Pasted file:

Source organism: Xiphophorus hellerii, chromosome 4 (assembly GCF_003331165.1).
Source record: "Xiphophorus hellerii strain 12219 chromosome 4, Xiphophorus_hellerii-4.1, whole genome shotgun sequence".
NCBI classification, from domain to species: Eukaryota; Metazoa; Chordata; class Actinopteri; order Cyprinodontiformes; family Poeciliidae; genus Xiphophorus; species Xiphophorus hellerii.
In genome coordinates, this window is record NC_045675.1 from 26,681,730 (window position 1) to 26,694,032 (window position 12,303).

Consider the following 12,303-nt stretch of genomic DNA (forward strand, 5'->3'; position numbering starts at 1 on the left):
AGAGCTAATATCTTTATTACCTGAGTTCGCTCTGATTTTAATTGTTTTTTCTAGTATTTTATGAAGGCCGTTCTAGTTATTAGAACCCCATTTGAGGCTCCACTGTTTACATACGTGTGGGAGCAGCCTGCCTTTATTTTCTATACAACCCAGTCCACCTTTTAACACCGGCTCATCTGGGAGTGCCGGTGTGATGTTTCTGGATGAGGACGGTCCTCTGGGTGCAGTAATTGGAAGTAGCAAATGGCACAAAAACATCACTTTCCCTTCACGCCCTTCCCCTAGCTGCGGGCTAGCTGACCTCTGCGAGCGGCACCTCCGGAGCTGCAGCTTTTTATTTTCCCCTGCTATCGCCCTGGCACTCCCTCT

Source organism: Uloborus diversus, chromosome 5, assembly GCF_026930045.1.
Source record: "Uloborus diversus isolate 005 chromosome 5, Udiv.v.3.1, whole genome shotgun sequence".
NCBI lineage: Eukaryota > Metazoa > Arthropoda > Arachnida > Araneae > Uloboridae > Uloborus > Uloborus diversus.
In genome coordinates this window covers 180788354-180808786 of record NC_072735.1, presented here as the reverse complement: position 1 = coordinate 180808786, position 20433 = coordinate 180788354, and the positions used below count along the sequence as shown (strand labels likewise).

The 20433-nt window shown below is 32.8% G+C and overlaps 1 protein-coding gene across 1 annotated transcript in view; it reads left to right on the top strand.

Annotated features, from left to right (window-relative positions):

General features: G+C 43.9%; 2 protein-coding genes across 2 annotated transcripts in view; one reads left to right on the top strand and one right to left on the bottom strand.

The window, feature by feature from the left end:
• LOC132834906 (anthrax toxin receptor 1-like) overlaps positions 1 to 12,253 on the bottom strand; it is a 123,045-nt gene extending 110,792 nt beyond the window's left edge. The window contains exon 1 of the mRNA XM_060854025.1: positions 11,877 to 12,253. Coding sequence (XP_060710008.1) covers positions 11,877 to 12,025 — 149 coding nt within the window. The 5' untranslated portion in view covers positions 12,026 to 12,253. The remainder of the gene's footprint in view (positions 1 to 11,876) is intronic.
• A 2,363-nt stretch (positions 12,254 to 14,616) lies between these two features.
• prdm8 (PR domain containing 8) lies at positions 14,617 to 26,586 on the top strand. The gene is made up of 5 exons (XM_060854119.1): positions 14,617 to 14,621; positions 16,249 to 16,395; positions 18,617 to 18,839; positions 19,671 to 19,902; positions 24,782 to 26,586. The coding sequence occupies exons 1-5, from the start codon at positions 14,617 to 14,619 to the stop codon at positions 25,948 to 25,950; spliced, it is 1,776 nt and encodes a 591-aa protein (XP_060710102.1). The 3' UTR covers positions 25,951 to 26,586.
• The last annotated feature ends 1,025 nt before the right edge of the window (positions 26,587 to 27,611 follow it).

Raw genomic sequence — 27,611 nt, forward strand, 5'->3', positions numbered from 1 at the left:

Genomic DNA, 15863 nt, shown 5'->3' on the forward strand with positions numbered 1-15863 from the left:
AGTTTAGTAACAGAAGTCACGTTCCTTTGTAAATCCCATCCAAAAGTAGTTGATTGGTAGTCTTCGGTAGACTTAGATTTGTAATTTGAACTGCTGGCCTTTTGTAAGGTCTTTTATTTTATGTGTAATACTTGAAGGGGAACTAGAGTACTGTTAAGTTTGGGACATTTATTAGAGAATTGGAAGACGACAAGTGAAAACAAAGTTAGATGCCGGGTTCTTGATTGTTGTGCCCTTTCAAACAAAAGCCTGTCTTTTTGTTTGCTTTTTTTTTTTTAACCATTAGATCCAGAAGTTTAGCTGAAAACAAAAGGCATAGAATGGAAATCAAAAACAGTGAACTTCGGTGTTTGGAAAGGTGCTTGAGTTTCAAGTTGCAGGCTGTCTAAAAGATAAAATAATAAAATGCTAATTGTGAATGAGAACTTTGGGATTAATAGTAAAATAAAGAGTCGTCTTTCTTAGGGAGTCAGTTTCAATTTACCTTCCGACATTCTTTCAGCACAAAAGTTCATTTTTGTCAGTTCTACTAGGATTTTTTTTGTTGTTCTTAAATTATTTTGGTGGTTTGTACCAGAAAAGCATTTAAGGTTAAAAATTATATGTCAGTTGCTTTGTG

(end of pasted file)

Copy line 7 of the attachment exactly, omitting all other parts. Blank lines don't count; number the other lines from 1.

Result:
Source organism: Uloborus diversus, chromosome 5, assembly GCF_026930045.1.